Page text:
Further down the street, we made a turn and headed toward the Hasedera Temple. This was the highlight of my day. A place exactly like you dream exists in Japan. First, the cleansing of the spirit. Then we walked all around the lower gardens and observed its beauty. We took paths of stones that crossed directly over a small waterfall and into a basin where foot-and-a-half-long goldfish swam in serene waters. We climbed the first set of steps to a small temple where thousands of small, stone Buddha sculptures lined cut ledges in the surrounding hillside. The smell of incense and candles filled the air while people made their prayers to the Buddha. Another stone stairwell led to the main temple which housed about a twenty foot tall gold Buddha that shined brightly in the dimness of the temple. We passed through to a small, two room museum where another twenty Buddha sculptures sat behind glass and showed the viewer how he has changed and evolved over the years. We quietly left the main temple and walked back through gardens to see a spectacular city view of Kamakura below and what I believe to be Sagami Bay. We started back down the steps and discovered there was an entrance we hadn't gone into. It appeared to be a cave with candles glowing inside. Once our eyes adjusted to the candlelight, we could see that Buddhas had been carved into the stone walls of the cave. Under each one were candles that you would light and the pray at that Buddha. Each Buddha and prayer would have different purpose but our knowledge of hte religion just isn't extensive enough to understand what it could be. As we went further into the cave, there was another entrance that took you deeper into the hillside. The passage way entrance was only waist high so to pass through, we had to bend at the waste and squat down. The caves walls around us were wet from the waterfalls that streamed down they outside of the hill and the caves themselves were cool compared to the humidity outside. Into a deeper chamber, we found more carved statues in the walls. Even more interesting, were the hundreds of tiny, yellow Buddhas that could only have measured about an inch tall covering the sides of the floor and stuck into the crannies of the cave walls. They appeared to be the room's light source as they reflected the dim candlelight. Another low tunnel that we essentially crawled through and we came out on the other side of the hill. I could have stayed all day at this temple and just sat in the gardens and reflected... exactly the purpose for which it was built. It just felt entirely natural to want to do so.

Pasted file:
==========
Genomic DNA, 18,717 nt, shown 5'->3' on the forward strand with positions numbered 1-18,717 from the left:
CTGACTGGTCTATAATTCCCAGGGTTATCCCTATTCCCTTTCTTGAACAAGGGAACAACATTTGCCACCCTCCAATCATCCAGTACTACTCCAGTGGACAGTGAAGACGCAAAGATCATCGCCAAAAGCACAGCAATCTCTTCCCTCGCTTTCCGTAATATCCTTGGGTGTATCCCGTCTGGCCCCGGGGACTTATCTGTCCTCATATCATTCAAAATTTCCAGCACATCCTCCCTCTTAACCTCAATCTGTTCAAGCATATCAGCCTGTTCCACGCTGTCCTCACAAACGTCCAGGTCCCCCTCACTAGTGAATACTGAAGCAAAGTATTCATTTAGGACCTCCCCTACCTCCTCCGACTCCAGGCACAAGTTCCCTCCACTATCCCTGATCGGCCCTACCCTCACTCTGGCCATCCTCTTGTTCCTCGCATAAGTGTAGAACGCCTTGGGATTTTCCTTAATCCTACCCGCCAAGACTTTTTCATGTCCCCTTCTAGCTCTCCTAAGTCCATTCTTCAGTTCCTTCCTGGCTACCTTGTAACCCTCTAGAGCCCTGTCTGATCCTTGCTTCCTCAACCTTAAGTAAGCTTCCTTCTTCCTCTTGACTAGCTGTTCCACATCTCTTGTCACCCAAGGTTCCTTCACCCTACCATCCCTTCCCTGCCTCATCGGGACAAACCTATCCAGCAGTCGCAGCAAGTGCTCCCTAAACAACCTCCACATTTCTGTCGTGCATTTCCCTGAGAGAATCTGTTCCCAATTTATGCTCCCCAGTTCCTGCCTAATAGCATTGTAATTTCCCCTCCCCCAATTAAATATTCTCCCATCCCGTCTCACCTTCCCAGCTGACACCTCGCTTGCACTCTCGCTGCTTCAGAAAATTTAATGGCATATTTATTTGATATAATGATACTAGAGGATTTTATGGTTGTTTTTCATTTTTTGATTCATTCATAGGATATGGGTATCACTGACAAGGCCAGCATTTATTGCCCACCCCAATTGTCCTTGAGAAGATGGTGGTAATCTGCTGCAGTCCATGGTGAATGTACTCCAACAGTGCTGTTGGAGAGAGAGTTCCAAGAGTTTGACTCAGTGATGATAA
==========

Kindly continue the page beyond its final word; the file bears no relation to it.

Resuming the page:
But we had a train to catch so we headed back to the station and on to our final destination of the daytrip, the Tsurugaoka-Hachimangu Shrine. From the train station, this is a very long walk. Well, let me be honest and say that it was probably because we completely... more than once... went the wrong way. It is honestly quite difficult finding directional signs. I did ask a few people and we were close, but always somehow on the wrong street. Once we did find this Shinto shrine, it was not as I had hoped and far from the Buddhist temple we had left.

The shrine was built in 1063 by the first Samurai who declared Kamakura the capitol of Japan in his time. In that period of Japanese history, the shrine was the center of politics and culture and is, therefore, an important part of the country's history today. It is a large red building with a gently sloping roof built on yet another hill that required walking yet another hundred stone steps. The lower grounds are surrounded by lotus ponds that were sadly just past their primary blooming time. While I appreciate the history of the shrine, I think I am more interested in seeking out the serene gardens that Japan is famous for.

Back to the train station and one train switch later (they apparently shut the train we were on down for maintenance) and finally home-sweet-hotel.

This was a place that I had been hoping to visit while I was here. It is only twenty minutes away and I will be going back as much as possible. There are still about fifteen other temples and shrines in that area alone that we didn't have time to explore.

For now, I am heading back to my room and will begin to prepare mentally for the driving part of my test tomorrow. Maybe I will sit on the bed and pretend I have a steering wheel in front of me. That should definitely make me an expert on the Japanese streets, right? We also begin our house search tomorrow. I will consider this to be my fulltime job for the time being and intend to get us into something very soon. I am already feeling terribly claustrophobic and need to get us out of the hotel as soon as possible and into our own digs... or who knows what we might try to do to one another.


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Kimono Karen said...

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Kimono Karen said...